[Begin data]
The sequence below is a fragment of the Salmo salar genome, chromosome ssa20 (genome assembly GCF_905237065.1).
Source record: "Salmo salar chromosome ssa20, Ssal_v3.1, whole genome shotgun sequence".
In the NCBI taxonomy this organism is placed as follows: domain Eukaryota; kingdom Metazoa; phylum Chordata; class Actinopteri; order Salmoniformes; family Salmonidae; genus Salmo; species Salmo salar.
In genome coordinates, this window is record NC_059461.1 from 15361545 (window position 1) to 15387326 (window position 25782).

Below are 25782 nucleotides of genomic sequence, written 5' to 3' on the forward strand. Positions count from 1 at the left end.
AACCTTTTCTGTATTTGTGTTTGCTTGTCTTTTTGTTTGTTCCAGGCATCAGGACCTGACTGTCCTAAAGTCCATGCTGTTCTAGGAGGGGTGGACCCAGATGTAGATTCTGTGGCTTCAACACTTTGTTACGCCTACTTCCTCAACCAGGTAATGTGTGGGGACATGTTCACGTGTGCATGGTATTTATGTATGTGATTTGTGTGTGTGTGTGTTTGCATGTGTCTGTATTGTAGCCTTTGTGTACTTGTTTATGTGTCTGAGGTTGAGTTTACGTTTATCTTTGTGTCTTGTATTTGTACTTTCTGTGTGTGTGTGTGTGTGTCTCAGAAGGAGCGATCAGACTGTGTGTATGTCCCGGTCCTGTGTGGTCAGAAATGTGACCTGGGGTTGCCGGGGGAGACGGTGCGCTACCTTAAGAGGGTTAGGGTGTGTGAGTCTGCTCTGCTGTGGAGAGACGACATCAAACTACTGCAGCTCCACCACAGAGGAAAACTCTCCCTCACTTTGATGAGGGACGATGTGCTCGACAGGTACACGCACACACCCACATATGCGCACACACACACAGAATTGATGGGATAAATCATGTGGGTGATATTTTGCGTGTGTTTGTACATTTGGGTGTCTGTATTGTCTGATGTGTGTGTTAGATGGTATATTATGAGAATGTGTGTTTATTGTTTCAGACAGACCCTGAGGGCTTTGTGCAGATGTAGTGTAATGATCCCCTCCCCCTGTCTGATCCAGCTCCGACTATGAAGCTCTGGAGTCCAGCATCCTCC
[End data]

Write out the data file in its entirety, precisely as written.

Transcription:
The sequence below is a fragment of the Salmo salar genome, chromosome ssa20 (genome assembly GCF_905237065.1).
Source record: "Salmo salar chromosome ssa20, Ssal_v3.1, whole genome shotgun sequence".
In the NCBI taxonomy this organism is placed as follows: domain Eukaryota; kingdom Metazoa; phylum Chordata; class Actinopteri; order Salmoniformes; family Salmonidae; genus Salmo; species Salmo salar.
In genome coordinates, this window is record NC_059461.1 from 15361545 (window position 1) to 15387326 (window position 25782).

Below are 25782 nucleotides of genomic sequence, written 5' to 3' on the forward strand. Positions count from 1 at the left end.
AACCTTTTCTGTATTTGTGTTTGCTTGTCTTTTTGTTTGTTCCAGGCATCAGGACCTGACTGTCCTAAAGTCCATGCTGTTCTAGGAGGGGTGGACCCAGATGTAGATTCTGTGGCTTCAACACTTTGTTACGCCTACTTCCTCAACCAGGTAATGTGTGGGGACATGTTCACGTGTGCATGGTATTTATGTATGTGATTTGTGTGTGTGTGTGTTTGCATGTGTCTGTATTGTAGCCTTTGTGTACTTGTTTATGTGTCTGAGGTTGAGTTTACGTTTATCTTTGTGTCTTGTATTTGTACTTTCTGTGTGTGTGTGTGTGTGTCTCAGAAGGAGCGATCAGACTGTGTGTATGTCCCGGTCCTGTGTGGTCAGAAATGTGACCTGGGGTTGCCGGGGGAGACGGTGCGCTACCTTAAGAGGGTTAGGGTGTGTGAGTCTGCTCTGCTGTGGAGAGACGACATCAAACTACTGCAGCTCCACCACAGAGGAAAACTCTCCCTCACTTTGATGAGGGACGATGTGCTCGACAGGTACACGCACACACCCACATATGCGCACACACACACAGAATTGATGGGATAAATCATGTGGGTGATATTTTGCGTGTGTTTGTACATTTGGGTGTCTGTATTGTCTGATGTGTGTGTTAGATGGTATATTATGAGAATGTGTGTTTATTGTTTCAGACAGACCCTGAGGGCTTTGTGCAGATGTAGTGTAATGATCCCCTCCCCCTGTCTGATCCAGCTCCGACTATGAAGCTCTGGAGTCCAGCATCCTCC